Keila Cordova: We originally planned to reopen. We’d already invested in safety features and bought masks to distribute to everyone entering the studio. Then we had planning issues about how we would get through 2020. It forced us to re-evaluate, look at the bigger picture, and pay attention to underlying questions that were there the whole time. It was a blessing. Running a dance studio is a unique service industry. You learn so much from the constant flow of interactions with so many people. For me personally, the thought of wrangling people to respect safety policies at all times felt daunting. In the day to day of regular studio life, it can be a big job just trying to get people to put their empty water bottles in the blue recycling bin instead of the trash can and to put their food stuff in the trash can instead of the recycling bin. If the stakes were higher—as they most definitely are with COVID—would people be able to change and be willing to follow our guidelines, designed to keep everyone safe? Would COVID improve policy compliance? Who knew?
The Iron Factory, Photo: Tori Lawrence
KJS: In what ways will the closure of your studio impact Philadelphia dance and the larger creative ecosystem of the city?
LA: I think most people think of the Iron Factory as a dance space, and that’s what it was initially intended for when we opened it back in 2013. But dancers only made up a small amount of our community. The space was used often by photographers, theater artists, musicians, and wellness practitioners. We also shared the space for weddings, parties, and community events. When we expanded and opened the artist residency space in 2017, artists from all over the US visited The Iron Factory. For our free artist-in-residency programs, we asked all applicants why being in Philadelphia was an important aspect of their residency—this question carried the most weight on the application. It was really important to me that the artists staying here were collaborating with Philly artists, connecting to the city and the people, and exploring how being here impacted their work.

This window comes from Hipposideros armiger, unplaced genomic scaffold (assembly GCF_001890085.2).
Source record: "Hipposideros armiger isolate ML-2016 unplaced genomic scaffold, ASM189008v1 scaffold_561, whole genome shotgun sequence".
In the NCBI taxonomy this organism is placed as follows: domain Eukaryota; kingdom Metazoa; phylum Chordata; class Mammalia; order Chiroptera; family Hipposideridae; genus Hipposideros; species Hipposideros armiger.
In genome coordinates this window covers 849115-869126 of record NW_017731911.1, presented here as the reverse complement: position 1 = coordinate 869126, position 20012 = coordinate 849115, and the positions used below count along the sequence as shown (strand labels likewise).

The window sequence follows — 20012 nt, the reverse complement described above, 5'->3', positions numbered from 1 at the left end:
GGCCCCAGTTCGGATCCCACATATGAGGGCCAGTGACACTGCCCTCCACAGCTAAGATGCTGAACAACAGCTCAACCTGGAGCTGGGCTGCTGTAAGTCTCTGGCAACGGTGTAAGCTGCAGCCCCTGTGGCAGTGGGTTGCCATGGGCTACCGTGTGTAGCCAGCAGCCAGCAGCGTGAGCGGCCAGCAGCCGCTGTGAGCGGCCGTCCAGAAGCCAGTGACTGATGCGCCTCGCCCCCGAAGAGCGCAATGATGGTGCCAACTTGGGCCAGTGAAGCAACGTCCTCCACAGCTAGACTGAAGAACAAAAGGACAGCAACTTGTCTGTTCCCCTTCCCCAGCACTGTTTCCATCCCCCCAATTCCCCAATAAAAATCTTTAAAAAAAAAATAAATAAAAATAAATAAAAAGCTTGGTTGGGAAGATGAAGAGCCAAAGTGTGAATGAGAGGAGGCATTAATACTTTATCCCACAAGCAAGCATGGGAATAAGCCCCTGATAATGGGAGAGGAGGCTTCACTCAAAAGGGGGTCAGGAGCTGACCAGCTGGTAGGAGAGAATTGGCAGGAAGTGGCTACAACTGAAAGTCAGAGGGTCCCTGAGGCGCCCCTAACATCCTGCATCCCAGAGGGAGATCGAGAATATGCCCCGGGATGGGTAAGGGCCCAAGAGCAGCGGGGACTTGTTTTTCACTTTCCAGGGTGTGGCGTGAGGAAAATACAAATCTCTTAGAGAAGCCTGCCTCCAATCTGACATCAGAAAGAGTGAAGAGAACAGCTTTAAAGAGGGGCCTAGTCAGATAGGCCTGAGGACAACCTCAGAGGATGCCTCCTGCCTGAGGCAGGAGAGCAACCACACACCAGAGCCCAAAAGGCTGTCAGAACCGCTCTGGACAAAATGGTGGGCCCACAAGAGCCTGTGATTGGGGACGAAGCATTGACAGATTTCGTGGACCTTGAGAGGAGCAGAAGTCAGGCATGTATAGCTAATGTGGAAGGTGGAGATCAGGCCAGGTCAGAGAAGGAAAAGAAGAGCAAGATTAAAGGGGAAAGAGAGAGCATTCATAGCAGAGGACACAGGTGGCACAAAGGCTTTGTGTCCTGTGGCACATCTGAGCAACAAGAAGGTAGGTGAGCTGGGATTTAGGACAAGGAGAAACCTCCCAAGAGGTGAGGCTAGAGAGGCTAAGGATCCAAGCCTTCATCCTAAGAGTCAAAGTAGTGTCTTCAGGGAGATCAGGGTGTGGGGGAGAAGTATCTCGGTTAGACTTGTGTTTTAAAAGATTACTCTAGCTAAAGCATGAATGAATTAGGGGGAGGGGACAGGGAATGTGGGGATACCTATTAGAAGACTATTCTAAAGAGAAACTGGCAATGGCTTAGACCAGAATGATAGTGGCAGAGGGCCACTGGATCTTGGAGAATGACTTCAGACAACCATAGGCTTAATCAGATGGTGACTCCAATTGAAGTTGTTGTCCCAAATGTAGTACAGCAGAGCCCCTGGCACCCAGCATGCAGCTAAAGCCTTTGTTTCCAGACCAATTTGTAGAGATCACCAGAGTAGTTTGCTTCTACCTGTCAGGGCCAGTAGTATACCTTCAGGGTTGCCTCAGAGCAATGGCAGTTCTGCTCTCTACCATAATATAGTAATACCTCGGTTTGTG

My focus in the last few years was for the space to be research-based, at an affordable price. Our hourly rental rates of $12/hour, and membership rates of $7-$8/hour never increased in the last 8 years. We felt that by providing space that was more affordable, artists could rent the space for longer, use more time researching their work, and feel less pressure to leave the rental with something “finished.”
CC: My mission when opening Merge in 2012 was to provide a drama-free space where everyone felt welcome to learn to dance, regardless of age, experience, etc. I do feel that we were able to successfully carry out this mission, and I know that our closure will take away one more welcoming dance environment in Philadelphia. We also provided many classes for adult dancers, which are harder to find than children’s classes, as well as a company for adults to perform with. I know a lot of our adult students are feeling the loss of our space heavily. We had created such a great community of wonderful dancers and dance families, and I know we will all miss seeing each other and dancing together. The closure of any studio is felt citywide by having one less place to take classes, one less place for someone to find their dance home, one less place to provide healthy competition for other area studios, and one less place for someone to have the opportunity to learn and thrive as a dancer.
KC: Professional dancers need a safe space to do their work. 954DMC has been an important tool for artists for 11 years. We’ve become part of the creative imagination of our community. For some, when they imagine developing a new dance work, play, concert, they visualize that process happening in our space. The closure of our studio shrinks and contracts the fabric of the Philadelphia performing arts’ spatial imagination, and the effects of that could ripple throughout the region for a while.